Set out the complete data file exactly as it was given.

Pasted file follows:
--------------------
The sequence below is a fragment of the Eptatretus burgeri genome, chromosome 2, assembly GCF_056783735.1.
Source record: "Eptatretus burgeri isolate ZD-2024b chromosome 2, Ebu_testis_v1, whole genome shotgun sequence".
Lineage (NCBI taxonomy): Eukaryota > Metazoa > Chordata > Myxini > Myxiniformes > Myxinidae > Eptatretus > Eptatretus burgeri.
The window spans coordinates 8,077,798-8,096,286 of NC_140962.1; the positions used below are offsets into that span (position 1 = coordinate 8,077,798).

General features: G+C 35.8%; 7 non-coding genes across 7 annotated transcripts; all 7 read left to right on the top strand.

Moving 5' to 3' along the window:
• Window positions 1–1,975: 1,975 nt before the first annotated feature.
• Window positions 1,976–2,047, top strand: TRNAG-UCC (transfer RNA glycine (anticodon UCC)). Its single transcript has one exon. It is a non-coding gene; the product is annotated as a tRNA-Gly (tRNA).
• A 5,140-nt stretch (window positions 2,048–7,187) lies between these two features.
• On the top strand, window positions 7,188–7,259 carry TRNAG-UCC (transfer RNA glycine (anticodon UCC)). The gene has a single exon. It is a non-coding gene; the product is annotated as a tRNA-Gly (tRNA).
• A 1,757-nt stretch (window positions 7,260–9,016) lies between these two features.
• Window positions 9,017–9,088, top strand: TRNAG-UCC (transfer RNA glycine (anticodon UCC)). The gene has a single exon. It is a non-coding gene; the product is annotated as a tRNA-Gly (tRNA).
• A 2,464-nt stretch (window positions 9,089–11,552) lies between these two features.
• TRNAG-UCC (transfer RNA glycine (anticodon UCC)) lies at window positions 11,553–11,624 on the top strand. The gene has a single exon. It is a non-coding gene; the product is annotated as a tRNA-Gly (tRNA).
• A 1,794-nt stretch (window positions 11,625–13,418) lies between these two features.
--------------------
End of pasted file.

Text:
The sequence below is a fragment of the Eptatretus burgeri genome, chromosome 2, assembly GCF_056783735.1.
Source record: "Eptatretus burgeri isolate ZD-2024b chromosome 2, Ebu_testis_v1, whole genome shotgun sequence".
Lineage (NCBI taxonomy): Eukaryota > Metazoa > Chordata > Myxini > Myxiniformes > Myxinidae > Eptatretus > Eptatretus burgeri.
The window spans coordinates 8,077,798-8,096,286 of NC_140962.1; the positions used below are offsets into that span (position 1 = coordinate 8,077,798).

General features: G+C 35.8%; 7 non-coding genes across 7 annotated transcripts; all 7 read left to right on the top strand.

Moving 5' to 3' along the window:
• Window positions 1–1,975: 1,975 nt before the first annotated feature.
• Window positions 1,976–2,047, top strand: TRNAG-UCC (transfer RNA glycine (anticodon UCC)). Its single transcript has one exon. It is a non-coding gene; the product is annotated as a tRNA-Gly (tRNA).
• A 5,140-nt stretch (window positions 2,048–7,187) lies between these two features.
• On the top strand, window positions 7,188–7,259 carry TRNAG-UCC (transfer RNA glycine (anticodon UCC)). The gene has a single exon. It is a non-coding gene; the product is annotated as a tRNA-Gly (tRNA).
• A 1,757-nt stretch (window positions 7,260–9,016) lies between these two features.
• Window positions 9,017–9,088, top strand: TRNAG-UCC (transfer RNA glycine (anticodon UCC)). The gene has a single exon. It is a non-coding gene; the product is annotated as a tRNA-Gly (tRNA).
• A 2,464-nt stretch (window positions 9,089–11,552) lies between these two features.
• TRNAG-UCC (transfer RNA glycine (anticodon UCC)) lies at window positions 11,553–11,624 on the top strand. The gene has a single exon. It is a non-coding gene; the product is annotated as a tRNA-Gly (tRNA).
• A 1,794-nt stretch (window positions 11,625–13,418) lies between these two features.